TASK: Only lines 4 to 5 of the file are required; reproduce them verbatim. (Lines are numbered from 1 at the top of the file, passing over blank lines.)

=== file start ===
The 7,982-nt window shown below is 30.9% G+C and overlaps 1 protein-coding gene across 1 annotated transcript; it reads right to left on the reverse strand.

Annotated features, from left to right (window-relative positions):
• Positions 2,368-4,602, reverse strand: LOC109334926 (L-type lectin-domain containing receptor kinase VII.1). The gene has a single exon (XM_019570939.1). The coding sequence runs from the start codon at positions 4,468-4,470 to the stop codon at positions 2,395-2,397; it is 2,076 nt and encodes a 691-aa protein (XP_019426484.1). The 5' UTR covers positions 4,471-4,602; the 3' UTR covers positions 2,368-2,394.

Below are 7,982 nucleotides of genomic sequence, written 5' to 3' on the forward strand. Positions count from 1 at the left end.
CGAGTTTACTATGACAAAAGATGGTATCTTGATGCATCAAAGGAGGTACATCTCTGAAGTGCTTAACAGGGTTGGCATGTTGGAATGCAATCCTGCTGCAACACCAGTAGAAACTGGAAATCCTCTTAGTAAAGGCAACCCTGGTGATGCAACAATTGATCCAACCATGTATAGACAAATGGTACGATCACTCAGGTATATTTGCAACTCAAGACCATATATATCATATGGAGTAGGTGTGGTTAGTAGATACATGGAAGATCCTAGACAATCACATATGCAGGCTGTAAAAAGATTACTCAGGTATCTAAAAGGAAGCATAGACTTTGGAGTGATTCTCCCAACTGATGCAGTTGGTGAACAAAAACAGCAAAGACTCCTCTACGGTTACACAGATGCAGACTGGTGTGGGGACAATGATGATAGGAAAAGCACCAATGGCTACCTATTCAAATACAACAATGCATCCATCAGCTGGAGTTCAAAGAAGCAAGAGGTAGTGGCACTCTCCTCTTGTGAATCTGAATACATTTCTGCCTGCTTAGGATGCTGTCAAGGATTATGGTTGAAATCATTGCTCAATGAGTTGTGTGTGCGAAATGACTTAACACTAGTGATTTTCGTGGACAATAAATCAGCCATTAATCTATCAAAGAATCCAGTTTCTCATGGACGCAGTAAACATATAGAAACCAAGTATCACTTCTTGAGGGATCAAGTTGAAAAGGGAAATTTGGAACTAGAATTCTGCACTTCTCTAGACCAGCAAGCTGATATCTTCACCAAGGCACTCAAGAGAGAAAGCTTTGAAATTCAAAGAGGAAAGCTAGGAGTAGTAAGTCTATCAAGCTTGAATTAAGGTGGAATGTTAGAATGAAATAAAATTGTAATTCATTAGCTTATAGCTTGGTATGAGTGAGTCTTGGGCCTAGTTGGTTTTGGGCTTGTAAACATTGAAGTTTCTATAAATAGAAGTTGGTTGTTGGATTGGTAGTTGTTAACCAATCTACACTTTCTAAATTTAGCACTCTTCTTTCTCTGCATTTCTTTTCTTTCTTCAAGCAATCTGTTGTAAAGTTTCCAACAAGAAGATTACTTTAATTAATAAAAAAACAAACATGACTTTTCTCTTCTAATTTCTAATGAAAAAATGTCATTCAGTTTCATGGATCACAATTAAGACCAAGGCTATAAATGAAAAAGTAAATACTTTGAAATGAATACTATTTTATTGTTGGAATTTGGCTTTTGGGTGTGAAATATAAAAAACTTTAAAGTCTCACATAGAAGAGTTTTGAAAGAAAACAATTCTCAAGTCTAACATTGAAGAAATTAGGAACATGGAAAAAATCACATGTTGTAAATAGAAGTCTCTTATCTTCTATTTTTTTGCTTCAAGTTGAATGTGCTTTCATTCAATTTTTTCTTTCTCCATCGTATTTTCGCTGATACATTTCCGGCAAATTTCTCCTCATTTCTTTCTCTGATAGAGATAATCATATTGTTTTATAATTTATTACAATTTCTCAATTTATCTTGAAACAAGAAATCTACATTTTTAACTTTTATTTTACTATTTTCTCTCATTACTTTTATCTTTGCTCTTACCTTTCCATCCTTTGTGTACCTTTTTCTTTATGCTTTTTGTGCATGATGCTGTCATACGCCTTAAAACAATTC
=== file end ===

Below are 7,982 nucleotides of genomic sequence, written 5' to 3' on the forward strand. Positions count from 1 at the left end.
CGAGTTTACTATGACAAAAGATGGTATCTTGATGCATCAAAGGAGGTACATCTCTGAAGTGCTTAACAGGGTTGGCATGTTGGAATGCAATCCTGCTGCAACACCAGTAGAAACTGGAAATCCTCTTAGTAAAGGCAACCCTGGTGATGCAACAATTGATCCAACCATGTATAGACAAATGGTACGATCACTCAGGTATATTTGCAACTCAAGACCATATATATCATATGGAGTAGGTGTGGTTAGTAGATACATGGAAGATCCTAGACAATCACATATGCAGGCTGTAAAAAGATTACTCAGGTATCTAAAAGGAAGCATAGACTTTGGAGTGATTCTCCCAACTGATGCAGTTGGTGAACAAAAACAGCAAAGACTCCTCTACGGTTACACAGATGCAGACTGGTGTGGGGACAATGATGATAGGAAAAGCACCAATGGCTACCTATTCAAATACAACAATGCATCCATCAGCTGGAGTTCAAAGAAGCAAGAGGTAGTGGCACTCTCCTCTTGTGAATCTGAATACATTTCTGCCTGCTTAGGATGCTGTCAAGGATTATGGTTGAAATCATTGCTCAATGAGTTGTGTGTGCGAAATGACTTAACACTAGTGATTTTCGTGGACAATAAATCAGCCATTAATCTATCAAAGAATCCAGTTTCTCATGGACGCAGTAAACATATAGAAACCAAGTATCACTTCTTGAGGGATCAAGTTGAAAAGGGAAATTTGGAACTAGAATTCTGCACTTCTCTAGACCAGCAAGCTGATATCTTCACCAAGGCACTCAAGAGAGAAAGCTTTGAAATTCAAAGAGGAAAGCTAGGAGTAGTAAGTCTATCAAGCTTGAATTAAGGTGGAATGTTAGAATGAAATAAAATTGTAATTCATTAGCTTATAGCTTGGTATGAGTGAGTCTTGGGCCTAGTTGGTTTTGGGCTTGTAAACATTGAAGTTTCTATAAATAGAAGTTGGTTGTTGGATTGGTAGTTGTTAACCAATCTACACTTTCTAAATTTAGCACTCTTCTTTCTCTGCATTTCTTTTCTTTCTTCAAGCAATCTGTTGTAAAGTTTCCAACAAGAAGATTACTTTAATTAATAAAAAAACAAACATGACTTTTCTCTTCTAATTTCTAATGAAAAAATGTCATTCAGTTTCATGGATCACAATTAAGACCAAGGCTATAAATGAAAAAGTAAATACTTTGAAATGAATACTATTTTATTGTTGGAATTTGGCTTTTGGGTGTGAAATATAAAAAACTTTAAAGTCTCACATAGAAGAGTTTTGAAAGAAAACAATTCTCAAGTCTAACATTGAAGAAATTAGGAACATGGAAAAAATCACATGTTGTAAATAGAAGTCTCTTATCTTCTATTTTTTTGCTTCAAGTTGAATGTGCTTTCATTCAATTTTTTCTTTCTCCATCGTATTTTCGCTGATACATTTCCGGCAAATTTCTCCTCATTTCTTTCTCTGATAGAGATAATCATATTGTTTTATAATTTATTACAATTTCTCAATTTATCTTGAAACAAGAAATCTACATTTTTAACTTTTATTTTACTATTTTCTCTCATTACTTTTATCTTTGCTCTTACCTTTCCATCCTTTGTGTACCTTTTTCTTTATGCTTTTTGTGCATGATGCTGTCATACGCCTTAAAACAATTC